You can look at your kid’s whole stash and go, “Hmm . . . where’s the blue?” And then go hunt for that one crayon. It’s very satisfying to know you’ve got every single one.

It can help encourage your child take responsibility for her supplies, too. She won’t want to lose track of her only blue crayon, because how will she draw Elsa without it??

drawing 2

Does it sound like I’m being anal, rationing out colours like a miserly crayon fairy? I don’t care. It feels great to be able to keep track of every single crayon in the house. And she never complained.

Note: when Lydia turned four, I found that she was interested in exploring different shades and hues, and she had become much more responsible with her art supplies. At that point I increased the number of colours available to her so she had at least one light and one dark shade of each colour, making a grand total of 12-15.

(Now that she’s almost five she has access to almost 20).

2. Have an exact place for every item.

As you can see from the marker holder at the top of this post and the crayon roll here, I made a system so that every item had its place and could be accounted for.

The plaster marker holder is a brilliant idea I got from Jean Van’t Hul of the Artful Parent (detailed DIY instructions come from her book of the same name). The lids are embedded in the holder and therefore can’t get scattered on the floor. It really encourages kids to put their markers right back where they belong. It also reduces the number of items you have to pick up by half.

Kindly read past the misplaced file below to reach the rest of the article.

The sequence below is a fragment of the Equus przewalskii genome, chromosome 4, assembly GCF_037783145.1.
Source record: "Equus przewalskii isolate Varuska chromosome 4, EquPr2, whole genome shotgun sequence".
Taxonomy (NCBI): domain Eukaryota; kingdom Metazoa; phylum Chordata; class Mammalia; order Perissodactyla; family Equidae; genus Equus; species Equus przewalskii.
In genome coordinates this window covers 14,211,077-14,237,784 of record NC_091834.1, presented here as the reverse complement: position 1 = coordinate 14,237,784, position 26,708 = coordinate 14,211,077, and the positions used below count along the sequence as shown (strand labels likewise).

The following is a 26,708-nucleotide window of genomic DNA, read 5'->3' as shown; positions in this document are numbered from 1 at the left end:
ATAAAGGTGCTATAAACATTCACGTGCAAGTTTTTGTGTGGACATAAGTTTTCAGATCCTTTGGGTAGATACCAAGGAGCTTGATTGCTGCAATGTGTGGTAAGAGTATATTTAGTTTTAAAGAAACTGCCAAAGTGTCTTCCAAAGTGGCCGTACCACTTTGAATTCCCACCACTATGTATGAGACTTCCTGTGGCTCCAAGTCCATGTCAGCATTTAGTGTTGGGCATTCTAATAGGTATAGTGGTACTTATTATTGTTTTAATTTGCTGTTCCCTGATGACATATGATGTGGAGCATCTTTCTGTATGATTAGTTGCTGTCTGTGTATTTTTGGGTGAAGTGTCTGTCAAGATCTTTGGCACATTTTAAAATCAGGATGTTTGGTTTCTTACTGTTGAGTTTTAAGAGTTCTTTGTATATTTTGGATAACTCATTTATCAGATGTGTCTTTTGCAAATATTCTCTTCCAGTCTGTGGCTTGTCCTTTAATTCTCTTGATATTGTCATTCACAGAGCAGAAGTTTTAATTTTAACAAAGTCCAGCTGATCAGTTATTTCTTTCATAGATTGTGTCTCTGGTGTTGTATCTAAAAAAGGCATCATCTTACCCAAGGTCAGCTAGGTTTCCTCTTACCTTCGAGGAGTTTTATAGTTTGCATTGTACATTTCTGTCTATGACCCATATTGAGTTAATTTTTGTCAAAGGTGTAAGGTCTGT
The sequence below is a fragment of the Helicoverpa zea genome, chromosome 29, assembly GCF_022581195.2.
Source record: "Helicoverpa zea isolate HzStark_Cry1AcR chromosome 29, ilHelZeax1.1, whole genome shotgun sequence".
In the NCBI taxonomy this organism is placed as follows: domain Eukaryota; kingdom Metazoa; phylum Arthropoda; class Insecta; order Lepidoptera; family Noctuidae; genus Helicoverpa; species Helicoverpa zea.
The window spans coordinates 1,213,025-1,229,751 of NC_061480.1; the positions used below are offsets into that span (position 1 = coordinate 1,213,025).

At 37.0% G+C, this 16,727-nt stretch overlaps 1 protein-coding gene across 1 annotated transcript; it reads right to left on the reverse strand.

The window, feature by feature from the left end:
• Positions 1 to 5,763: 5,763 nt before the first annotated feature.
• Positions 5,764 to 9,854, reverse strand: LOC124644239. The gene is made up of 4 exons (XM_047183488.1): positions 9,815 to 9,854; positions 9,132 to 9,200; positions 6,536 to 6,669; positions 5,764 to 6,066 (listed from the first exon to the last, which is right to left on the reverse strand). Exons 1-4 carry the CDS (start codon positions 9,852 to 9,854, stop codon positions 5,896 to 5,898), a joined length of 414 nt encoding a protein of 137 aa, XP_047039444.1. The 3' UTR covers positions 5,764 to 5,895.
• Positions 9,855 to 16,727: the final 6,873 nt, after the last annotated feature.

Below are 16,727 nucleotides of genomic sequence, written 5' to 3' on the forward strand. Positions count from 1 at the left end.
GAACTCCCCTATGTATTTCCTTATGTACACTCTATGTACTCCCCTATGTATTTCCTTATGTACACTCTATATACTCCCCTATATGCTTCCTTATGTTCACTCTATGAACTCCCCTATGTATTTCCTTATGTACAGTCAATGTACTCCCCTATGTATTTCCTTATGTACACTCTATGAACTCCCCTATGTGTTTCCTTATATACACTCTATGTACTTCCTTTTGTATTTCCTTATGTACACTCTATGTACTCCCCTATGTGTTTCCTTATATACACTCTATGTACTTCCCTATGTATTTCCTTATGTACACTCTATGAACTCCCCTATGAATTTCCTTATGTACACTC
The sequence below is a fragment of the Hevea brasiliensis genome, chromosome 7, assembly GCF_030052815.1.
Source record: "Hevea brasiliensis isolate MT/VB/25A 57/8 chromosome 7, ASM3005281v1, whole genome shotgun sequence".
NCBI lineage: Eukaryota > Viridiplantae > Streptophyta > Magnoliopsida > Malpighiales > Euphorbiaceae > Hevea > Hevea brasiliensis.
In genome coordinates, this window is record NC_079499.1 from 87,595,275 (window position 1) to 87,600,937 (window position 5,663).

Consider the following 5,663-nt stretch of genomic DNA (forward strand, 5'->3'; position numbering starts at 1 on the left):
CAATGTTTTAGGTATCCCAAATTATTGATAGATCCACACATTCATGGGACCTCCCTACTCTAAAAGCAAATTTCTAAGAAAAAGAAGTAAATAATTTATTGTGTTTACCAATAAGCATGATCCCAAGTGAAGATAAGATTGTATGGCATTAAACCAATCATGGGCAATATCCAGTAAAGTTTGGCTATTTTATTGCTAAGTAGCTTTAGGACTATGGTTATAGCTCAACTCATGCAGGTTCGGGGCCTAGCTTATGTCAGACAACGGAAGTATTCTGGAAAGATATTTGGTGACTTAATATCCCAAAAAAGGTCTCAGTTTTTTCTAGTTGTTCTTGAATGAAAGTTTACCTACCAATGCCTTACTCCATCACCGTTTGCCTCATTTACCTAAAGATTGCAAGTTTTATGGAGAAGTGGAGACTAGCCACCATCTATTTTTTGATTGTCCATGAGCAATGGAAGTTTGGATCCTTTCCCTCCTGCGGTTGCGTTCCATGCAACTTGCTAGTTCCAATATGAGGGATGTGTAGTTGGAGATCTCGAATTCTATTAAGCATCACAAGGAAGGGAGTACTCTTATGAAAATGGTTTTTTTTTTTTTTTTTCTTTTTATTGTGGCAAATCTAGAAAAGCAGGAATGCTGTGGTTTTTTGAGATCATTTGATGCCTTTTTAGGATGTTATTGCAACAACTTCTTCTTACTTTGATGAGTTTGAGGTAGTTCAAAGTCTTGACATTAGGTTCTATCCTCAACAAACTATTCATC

Same with the simple felt pencil crayon holder. I would tell Lydia her pencil crayons all had to go to sleep for night in their own bed. (Of course she tried to bunk several pencils together at once but you do what you can.) When you notice one “bed” is empty, you know you have to hunt down one single crayon somewhere, and you can quickly narrow down which one it is.

When it came to wax crayons, I was delighted that my very favourite ones — Melissa and Doug’s jumbo triangular crayons — come in a beautiful, high-quality container with divided compartments for each of the crayons.

crayons

So there you go. With these two tips you can reduce the chaos that comes with raising a little artist.

Now go make some art!